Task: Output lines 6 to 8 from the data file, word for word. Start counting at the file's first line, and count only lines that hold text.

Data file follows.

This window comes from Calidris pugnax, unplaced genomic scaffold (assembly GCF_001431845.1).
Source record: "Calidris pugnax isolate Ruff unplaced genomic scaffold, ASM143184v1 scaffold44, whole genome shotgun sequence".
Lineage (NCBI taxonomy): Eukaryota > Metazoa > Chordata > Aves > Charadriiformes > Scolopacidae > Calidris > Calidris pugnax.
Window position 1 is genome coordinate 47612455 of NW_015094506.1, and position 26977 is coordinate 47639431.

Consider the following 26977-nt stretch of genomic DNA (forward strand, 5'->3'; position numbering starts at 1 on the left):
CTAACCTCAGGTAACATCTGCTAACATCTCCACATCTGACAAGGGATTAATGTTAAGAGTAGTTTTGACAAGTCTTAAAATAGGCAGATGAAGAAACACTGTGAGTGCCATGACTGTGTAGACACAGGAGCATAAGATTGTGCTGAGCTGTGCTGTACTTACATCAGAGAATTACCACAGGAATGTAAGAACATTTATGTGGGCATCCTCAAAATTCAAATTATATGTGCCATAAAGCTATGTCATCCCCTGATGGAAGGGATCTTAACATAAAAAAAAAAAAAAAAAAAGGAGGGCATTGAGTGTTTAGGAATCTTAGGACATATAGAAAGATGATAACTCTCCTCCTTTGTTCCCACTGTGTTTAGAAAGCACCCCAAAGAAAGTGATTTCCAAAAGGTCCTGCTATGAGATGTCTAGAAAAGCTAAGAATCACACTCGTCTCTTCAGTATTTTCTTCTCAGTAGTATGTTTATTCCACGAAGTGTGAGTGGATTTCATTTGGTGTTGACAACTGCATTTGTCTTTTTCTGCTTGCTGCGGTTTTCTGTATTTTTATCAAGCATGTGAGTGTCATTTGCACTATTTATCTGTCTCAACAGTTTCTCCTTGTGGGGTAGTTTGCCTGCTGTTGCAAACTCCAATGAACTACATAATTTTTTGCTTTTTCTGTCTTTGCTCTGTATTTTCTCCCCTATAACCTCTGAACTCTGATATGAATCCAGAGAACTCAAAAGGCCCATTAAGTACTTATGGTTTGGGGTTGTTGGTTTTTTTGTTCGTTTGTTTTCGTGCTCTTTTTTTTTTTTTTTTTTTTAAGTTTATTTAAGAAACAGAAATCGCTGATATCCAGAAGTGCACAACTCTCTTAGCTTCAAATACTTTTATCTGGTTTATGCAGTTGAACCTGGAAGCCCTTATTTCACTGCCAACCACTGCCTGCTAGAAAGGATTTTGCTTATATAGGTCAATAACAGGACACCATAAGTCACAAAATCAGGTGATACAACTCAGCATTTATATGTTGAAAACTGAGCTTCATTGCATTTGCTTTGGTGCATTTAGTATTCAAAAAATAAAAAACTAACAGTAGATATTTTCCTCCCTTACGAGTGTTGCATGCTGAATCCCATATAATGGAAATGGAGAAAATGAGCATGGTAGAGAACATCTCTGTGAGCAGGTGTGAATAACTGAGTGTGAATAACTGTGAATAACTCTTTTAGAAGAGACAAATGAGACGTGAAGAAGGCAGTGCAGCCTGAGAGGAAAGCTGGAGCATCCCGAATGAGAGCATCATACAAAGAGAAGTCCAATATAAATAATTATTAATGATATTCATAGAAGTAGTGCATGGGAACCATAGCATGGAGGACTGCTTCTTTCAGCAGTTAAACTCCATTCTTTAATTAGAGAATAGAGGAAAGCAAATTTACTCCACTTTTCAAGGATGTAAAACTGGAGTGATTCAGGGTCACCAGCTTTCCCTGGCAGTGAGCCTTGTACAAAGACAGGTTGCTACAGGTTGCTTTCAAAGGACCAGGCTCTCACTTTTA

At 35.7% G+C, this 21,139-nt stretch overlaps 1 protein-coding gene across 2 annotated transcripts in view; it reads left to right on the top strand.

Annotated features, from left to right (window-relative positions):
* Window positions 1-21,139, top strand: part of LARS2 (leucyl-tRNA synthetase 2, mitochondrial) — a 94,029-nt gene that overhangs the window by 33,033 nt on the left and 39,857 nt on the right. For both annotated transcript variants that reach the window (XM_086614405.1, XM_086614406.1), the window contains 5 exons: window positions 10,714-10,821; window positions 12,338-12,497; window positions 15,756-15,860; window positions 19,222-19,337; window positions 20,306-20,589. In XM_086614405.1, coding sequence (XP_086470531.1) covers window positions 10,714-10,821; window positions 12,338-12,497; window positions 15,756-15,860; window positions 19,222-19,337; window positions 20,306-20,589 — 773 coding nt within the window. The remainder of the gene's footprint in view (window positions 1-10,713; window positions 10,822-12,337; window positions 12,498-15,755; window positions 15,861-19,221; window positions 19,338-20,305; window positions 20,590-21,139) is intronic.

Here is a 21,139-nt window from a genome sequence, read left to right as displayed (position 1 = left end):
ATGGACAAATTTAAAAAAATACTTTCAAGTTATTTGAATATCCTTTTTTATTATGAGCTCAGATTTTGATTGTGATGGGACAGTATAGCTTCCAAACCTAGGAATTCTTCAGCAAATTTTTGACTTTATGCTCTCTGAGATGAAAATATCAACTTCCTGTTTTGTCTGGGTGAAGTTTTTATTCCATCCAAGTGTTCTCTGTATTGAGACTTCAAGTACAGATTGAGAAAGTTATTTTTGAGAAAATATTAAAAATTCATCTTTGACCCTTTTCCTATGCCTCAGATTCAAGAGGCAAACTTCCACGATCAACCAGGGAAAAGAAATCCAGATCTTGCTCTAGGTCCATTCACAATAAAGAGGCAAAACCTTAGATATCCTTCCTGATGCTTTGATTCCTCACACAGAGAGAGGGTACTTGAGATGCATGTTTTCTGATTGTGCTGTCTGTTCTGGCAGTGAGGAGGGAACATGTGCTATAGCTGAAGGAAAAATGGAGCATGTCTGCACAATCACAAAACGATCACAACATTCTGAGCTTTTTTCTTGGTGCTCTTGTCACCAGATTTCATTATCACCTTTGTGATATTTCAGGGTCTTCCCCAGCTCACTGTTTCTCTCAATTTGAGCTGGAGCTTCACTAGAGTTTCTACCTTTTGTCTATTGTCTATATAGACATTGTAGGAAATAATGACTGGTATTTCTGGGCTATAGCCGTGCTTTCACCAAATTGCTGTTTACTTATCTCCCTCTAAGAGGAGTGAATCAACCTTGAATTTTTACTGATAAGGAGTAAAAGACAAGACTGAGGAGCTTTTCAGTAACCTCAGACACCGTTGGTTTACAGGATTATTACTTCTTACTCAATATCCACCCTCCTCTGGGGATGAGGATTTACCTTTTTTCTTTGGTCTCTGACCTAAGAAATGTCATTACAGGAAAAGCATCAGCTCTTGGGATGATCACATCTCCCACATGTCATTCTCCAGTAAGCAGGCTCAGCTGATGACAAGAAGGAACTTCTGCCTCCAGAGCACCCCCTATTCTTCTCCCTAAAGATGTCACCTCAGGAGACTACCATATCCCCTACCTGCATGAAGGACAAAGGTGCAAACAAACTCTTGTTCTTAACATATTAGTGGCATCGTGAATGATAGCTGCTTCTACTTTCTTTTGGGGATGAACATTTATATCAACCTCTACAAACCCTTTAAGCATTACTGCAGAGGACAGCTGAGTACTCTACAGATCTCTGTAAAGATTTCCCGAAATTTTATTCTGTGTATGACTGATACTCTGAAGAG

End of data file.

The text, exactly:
CTAACCTCAGGTAACATCTGCTAACATCTCCACATCTGACAAGGGATTAATGTTAAGAGTAGTTTTGACAAGTCTTAAAATAGGCAGATGAAGAAACACTGTGAGTGCCATGACTGTGTAGACACAGGAGCATAAGATTGTGCTGAGCTGTGCTGTACTTACATCAGAGAATTACCACAGGAATGTAAGAACATTTATGTGGGCATCCTCAAAATTCAAATTATATGTGCCATAAAGCTATGTCATCCCCTGATGGAAGGGATCTTAACATAAAAAAAAAAAAAAAAAAAGGAGGGCATTGAGTGTTTAGGAATCTTAGGACATATAGAAAGATGATAACTCTCCTCCTTTGTTCCCACTGTGTTTAGAAAGCACCCCAAAGAAAGTGATTTCCAAAAGGTCCTGCTATGAGATGTCTAGAAAAGCTAAGAATCACACTCGTCTCTTCAGTATTTTCTTCTCAGTAGTATGTTTATTCCACGAAGTGTGAGTGGATTTCATTTGGTGTTGACAACTGCATTTGTCTTTTTCTGCTTGCTGCGGTTTTCTGTATTTTTATCAAGCATGTGAGTGTCATTTGCACTATTTATCTGTCTCAACAGTTTCTCCTTGTGGGGTAGTTTGCCTGCTGTTGCAAACTCCAATGAACTACATAATTTTTTGCTTTTTCTGTCTTTGCTCTGTATTTTCTCCCCTATAACCTCTGAACTCTGATATGAATCCAGAGAACTCAAAAGGCCCATTAAGTACTTATGGTTTGGGGTTGTTGGTTTTTTTGTTCGTTTGTTTTCGTGCTCTTTTTTTTTTTTTTTTTTTTAAGTTTATTTAAGAAACAGAAATCGCTGATATCCAGAAGTGCACAACTCTCTTAGCTTCAAATACTTTTATCTGGTTTATGCAGTTGAACCTGGAAGCCCTTATTTCACTGCCAACCACTGCCTGCTAGAAAGGATTTTGCTTATATAGGTCAATAACAGGACACCATAAGTCACAAAATCAGGTGATACAACTCAGCATTTATATGTTGAAAACTGAGCTTCATTGCATTTGCTTTGGTGCATTTAGTATTCAAAAAATAAAAAACTAACAGTAGATATTTTCCTCCCTTACGAGTGTTGCATGCTGAATCCCATATAATGGAAATGGAGAAAATGAGCATGGTAGAGAACATCTCTGTGAGCAGGTGTGAATAACTGAGTGTGAATAACTGTGAATAACTCTTTTAGAAGAGACAAATGAGACGTGAAGAAGGCAGTGCAGCCTGAGAGGAAAGCTGGAGCATCCCGAATGAGAGCATCATACAAAGAGAAGTCCAATATAAATAATTATTAATGATATTCATAGAAGTAGTGCATGGGAACCATAGCATGGAGGACTGCTTCTTTCAGCAGTTAAACTCCATTCTTTAATTAGAGAATAGAGGAAAGCAAATTTACTCCACTTTTCAAGGATGTAAAACTGGAGTGATTCAGGGTCACCAGCTTTCCCTGGCAGTGAGCCTTGTACAAAGACAGGTTGCTACAGGTTGCTTTCAAAGGACCAGGCTCTCACTTTTA

At 35.7% G+C, this 21,139-nt stretch overlaps 1 protein-coding gene across 2 annotated transcripts in view; it reads left to right on the top strand.

Annotated features, from left to right (window-relative positions):